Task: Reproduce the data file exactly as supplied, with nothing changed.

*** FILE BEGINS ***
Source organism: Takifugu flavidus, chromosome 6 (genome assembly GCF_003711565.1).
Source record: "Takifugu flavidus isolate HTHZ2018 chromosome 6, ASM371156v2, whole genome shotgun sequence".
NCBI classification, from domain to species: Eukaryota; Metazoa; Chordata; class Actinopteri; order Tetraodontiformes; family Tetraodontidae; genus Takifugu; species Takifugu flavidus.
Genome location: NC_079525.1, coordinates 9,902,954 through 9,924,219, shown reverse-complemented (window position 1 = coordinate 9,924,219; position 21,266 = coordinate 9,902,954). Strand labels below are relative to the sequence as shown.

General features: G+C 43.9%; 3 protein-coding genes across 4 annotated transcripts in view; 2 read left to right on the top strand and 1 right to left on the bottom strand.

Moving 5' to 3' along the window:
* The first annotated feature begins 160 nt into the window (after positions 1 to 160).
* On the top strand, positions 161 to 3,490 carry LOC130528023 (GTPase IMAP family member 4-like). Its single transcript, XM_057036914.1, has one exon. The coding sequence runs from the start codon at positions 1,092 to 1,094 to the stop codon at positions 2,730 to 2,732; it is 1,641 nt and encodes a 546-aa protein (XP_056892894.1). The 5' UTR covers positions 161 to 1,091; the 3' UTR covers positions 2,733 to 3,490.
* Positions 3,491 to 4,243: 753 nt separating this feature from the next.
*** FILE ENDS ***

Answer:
Source organism: Takifugu flavidus, chromosome 6 (genome assembly GCF_003711565.1).
Source record: "Takifugu flavidus isolate HTHZ2018 chromosome 6, ASM371156v2, whole genome shotgun sequence".
NCBI classification, from domain to species: Eukaryota; Metazoa; Chordata; class Actinopteri; order Tetraodontiformes; family Tetraodontidae; genus Takifugu; species Takifugu flavidus.
Genome location: NC_079525.1, coordinates 9,902,954 through 9,924,219, shown reverse-complemented (window position 1 = coordinate 9,924,219; position 21,266 = coordinate 9,902,954). Strand labels below are relative to the sequence as shown.

General features: G+C 43.9%; 3 protein-coding genes across 4 annotated transcripts in view; 2 read left to right on the top strand and 1 right to left on the bottom strand.

Moving 5' to 3' along the window:
* The first annotated feature begins 160 nt into the window (after positions 1 to 160).
* On the top strand, positions 161 to 3,490 carry LOC130528023 (GTPase IMAP family member 4-like). Its single transcript, XM_057036914.1, has one exon. The coding sequence runs from the start codon at positions 1,092 to 1,094 to the stop codon at positions 2,730 to 2,732; it is 1,641 nt and encodes a 546-aa protein (XP_056892894.1). The 5' UTR covers positions 161 to 1,091; the 3' UTR covers positions 2,733 to 3,490.
* Positions 3,491 to 4,243: 753 nt separating this feature from the next.